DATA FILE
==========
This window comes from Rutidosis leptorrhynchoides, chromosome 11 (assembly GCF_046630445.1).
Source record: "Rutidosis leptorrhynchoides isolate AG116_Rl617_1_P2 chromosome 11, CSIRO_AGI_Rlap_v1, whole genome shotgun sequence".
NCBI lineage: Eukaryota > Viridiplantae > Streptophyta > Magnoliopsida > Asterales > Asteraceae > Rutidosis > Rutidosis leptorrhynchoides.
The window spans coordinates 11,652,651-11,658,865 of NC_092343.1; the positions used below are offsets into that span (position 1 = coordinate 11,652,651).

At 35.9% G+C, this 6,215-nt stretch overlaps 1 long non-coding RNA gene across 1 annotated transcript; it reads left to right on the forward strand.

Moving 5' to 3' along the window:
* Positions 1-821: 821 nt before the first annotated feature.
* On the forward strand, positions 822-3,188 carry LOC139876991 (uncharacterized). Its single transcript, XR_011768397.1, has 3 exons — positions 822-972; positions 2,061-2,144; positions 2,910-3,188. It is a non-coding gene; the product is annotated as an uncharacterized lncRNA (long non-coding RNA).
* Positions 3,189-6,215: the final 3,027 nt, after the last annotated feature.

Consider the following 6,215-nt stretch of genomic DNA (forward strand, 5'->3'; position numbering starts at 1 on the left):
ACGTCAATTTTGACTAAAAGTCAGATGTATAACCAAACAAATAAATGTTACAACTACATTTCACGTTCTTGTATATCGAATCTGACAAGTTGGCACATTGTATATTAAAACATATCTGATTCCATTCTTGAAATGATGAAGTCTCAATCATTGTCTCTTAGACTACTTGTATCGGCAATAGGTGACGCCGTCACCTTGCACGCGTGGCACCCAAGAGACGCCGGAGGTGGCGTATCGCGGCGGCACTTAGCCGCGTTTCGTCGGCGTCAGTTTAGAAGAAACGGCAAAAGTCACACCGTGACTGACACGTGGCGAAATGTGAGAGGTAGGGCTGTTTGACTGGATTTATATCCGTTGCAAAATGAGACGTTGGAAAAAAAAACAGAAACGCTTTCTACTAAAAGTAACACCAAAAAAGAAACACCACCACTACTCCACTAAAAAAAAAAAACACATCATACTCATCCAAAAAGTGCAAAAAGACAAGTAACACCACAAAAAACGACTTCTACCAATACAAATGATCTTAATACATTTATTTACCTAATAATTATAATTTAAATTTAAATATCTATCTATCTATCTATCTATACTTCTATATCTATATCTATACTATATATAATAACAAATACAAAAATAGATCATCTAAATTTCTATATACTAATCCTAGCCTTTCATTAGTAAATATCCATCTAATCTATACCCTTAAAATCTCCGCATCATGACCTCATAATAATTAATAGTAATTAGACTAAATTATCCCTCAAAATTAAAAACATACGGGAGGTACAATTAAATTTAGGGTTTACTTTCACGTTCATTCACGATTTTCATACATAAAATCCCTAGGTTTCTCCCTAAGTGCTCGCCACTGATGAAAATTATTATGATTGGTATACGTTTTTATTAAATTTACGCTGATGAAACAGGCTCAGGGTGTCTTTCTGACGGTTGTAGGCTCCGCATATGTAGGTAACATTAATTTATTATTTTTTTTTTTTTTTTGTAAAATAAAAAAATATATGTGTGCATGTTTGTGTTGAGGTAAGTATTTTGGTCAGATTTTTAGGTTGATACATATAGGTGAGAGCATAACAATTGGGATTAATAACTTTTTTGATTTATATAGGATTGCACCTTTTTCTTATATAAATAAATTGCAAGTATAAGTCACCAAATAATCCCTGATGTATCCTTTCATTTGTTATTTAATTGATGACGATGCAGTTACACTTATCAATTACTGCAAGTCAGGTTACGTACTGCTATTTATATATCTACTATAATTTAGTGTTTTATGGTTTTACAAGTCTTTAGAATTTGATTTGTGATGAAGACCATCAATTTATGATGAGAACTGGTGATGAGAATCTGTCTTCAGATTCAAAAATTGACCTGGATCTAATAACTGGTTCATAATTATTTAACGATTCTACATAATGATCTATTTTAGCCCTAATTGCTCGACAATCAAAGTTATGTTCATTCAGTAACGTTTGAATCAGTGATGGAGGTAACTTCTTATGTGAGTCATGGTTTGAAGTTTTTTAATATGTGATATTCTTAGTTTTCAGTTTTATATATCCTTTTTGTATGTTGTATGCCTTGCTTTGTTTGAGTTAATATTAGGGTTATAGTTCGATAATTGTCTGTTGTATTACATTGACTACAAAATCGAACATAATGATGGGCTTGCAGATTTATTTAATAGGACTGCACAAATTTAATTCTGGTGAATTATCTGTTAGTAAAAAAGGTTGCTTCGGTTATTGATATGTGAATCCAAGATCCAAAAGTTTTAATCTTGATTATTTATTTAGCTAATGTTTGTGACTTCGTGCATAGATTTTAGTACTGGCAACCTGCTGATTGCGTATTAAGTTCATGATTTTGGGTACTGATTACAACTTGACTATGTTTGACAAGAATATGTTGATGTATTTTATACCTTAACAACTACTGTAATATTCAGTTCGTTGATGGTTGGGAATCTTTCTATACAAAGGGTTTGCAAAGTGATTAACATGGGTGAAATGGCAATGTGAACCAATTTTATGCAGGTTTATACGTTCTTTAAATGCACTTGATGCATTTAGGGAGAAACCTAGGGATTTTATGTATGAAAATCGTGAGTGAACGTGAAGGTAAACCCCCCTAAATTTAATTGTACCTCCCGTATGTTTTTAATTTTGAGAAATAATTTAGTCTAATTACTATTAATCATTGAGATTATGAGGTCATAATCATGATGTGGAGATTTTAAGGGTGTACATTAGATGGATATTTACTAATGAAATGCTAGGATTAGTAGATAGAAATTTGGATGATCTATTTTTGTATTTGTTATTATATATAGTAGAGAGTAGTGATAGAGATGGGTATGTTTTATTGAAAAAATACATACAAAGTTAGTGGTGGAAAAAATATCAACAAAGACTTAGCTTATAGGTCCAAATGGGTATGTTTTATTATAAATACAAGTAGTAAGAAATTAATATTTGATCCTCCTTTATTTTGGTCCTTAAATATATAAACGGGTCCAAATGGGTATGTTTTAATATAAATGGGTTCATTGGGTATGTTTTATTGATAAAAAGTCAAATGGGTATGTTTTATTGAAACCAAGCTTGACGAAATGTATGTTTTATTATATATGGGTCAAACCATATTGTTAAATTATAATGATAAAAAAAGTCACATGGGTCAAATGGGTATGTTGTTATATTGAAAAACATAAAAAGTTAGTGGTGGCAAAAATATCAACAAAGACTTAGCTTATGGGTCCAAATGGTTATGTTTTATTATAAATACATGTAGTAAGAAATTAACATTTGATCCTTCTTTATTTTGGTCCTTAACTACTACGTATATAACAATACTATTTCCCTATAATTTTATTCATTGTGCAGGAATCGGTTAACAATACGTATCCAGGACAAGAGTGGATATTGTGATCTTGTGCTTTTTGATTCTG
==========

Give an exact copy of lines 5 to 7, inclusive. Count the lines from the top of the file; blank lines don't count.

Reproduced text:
At 35.9% G+C, this 6,215-nt stretch overlaps 1 long non-coding RNA gene across 1 annotated transcript; it reads left to right on the forward strand.

Moving 5' to 3' along the window:
* Positions 1-821: 821 nt before the first annotated feature.